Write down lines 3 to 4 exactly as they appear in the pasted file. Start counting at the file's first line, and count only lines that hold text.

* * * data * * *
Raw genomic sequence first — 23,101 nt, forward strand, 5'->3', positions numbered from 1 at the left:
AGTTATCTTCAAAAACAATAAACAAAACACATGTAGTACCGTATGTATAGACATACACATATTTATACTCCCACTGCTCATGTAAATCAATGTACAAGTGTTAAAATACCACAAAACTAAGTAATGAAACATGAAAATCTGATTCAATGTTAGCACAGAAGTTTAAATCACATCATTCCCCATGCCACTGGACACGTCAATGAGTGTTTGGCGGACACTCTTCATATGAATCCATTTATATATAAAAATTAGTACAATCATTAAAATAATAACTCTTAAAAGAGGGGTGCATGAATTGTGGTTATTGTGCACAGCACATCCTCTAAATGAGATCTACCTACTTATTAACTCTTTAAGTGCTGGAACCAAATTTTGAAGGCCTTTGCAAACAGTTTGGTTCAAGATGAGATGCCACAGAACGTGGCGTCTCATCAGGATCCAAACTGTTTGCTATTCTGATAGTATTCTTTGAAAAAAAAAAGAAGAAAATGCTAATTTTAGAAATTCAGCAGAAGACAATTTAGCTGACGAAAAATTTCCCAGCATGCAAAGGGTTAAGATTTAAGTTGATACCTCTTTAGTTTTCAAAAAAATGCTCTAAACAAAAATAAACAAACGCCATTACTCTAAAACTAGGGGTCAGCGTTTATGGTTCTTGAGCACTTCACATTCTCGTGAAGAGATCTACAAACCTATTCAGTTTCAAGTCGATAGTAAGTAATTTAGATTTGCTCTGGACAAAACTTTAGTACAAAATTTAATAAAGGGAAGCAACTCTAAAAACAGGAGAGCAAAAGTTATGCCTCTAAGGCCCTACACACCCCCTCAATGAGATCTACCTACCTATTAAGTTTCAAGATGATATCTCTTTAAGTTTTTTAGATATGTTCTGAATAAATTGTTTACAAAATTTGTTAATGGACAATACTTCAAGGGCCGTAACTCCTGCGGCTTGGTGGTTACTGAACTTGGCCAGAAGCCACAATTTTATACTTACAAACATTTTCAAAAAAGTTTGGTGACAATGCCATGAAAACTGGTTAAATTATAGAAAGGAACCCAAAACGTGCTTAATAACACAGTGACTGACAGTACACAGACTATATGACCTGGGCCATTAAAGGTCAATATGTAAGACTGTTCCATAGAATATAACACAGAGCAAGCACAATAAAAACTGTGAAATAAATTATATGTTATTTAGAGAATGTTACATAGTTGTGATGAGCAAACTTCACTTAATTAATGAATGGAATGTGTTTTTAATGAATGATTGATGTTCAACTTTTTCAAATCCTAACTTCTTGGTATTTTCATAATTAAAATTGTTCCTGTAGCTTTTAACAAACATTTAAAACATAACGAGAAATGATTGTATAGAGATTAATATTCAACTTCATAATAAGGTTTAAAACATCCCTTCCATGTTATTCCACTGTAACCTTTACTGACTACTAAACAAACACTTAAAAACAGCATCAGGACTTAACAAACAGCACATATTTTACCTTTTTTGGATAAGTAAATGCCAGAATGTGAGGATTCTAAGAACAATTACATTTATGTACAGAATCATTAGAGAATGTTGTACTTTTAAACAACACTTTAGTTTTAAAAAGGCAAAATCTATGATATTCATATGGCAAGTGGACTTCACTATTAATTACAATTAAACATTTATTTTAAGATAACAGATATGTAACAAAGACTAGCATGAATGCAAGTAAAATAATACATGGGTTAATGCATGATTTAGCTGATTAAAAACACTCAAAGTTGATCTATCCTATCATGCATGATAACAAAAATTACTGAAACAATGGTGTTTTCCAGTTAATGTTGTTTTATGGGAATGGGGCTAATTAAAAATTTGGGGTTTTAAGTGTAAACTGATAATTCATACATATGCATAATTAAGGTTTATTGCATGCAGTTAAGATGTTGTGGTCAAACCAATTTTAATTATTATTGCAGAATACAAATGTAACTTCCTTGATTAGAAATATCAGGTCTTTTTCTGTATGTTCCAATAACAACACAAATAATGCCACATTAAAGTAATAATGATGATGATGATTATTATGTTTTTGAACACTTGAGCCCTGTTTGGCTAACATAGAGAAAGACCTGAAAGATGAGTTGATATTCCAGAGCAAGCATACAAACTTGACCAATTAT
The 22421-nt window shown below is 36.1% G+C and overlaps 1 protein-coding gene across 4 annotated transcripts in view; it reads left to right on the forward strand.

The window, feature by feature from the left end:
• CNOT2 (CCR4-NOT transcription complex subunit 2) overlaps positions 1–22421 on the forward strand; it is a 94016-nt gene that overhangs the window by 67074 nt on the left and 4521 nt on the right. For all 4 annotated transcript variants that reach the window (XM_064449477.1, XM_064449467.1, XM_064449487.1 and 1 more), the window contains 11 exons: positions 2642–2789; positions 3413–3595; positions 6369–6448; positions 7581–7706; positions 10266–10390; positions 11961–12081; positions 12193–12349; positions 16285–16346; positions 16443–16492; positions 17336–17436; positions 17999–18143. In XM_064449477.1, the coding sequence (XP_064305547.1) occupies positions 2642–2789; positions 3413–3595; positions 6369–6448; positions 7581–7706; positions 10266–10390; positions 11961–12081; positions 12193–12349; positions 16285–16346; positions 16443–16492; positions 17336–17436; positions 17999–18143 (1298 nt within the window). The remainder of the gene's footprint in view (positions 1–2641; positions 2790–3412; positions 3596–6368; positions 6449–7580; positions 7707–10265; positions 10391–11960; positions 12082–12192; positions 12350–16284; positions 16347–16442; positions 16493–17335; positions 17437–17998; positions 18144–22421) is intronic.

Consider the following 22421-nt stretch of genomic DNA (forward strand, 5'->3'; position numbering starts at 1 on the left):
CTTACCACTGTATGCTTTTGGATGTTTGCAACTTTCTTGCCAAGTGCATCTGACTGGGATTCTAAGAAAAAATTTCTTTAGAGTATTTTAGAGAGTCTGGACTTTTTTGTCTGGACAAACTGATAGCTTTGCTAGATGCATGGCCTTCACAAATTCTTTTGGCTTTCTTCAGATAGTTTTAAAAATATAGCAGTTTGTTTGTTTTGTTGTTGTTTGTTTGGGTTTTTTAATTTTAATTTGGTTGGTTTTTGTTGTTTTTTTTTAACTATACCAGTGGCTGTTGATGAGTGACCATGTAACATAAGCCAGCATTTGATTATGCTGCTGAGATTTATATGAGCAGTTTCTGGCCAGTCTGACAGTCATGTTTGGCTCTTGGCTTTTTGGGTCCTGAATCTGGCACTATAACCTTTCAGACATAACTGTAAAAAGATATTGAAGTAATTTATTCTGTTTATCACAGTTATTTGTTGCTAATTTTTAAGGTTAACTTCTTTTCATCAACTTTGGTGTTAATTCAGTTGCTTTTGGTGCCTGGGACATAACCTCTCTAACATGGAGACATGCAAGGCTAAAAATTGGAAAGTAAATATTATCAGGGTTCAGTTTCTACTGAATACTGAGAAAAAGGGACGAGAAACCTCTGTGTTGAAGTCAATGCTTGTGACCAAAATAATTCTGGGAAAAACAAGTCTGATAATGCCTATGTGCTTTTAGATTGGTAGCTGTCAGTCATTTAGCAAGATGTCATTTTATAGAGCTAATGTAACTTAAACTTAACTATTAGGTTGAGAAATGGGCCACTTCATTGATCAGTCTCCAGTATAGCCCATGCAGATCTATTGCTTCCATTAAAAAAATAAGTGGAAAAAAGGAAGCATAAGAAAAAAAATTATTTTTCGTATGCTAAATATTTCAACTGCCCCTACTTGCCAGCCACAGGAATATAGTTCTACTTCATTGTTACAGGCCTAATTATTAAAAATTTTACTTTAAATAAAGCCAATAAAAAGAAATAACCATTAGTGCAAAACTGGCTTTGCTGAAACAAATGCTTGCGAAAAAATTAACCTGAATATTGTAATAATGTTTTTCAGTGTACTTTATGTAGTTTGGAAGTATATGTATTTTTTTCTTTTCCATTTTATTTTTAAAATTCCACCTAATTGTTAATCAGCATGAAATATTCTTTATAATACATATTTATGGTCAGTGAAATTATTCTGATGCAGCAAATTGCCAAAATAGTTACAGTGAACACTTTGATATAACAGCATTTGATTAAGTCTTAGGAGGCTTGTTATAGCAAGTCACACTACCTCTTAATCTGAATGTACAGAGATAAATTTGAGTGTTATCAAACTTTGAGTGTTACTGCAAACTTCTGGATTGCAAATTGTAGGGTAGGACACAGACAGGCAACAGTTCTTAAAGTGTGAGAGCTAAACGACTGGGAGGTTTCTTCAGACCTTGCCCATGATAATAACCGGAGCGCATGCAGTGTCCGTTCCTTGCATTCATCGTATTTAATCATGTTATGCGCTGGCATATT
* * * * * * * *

The 22421-nt window shown below is 36.1% G+C and overlaps 1 protein-coding gene across 4 annotated transcripts in view; it reads left to right on the forward strand.

The window, feature by feature from the left end: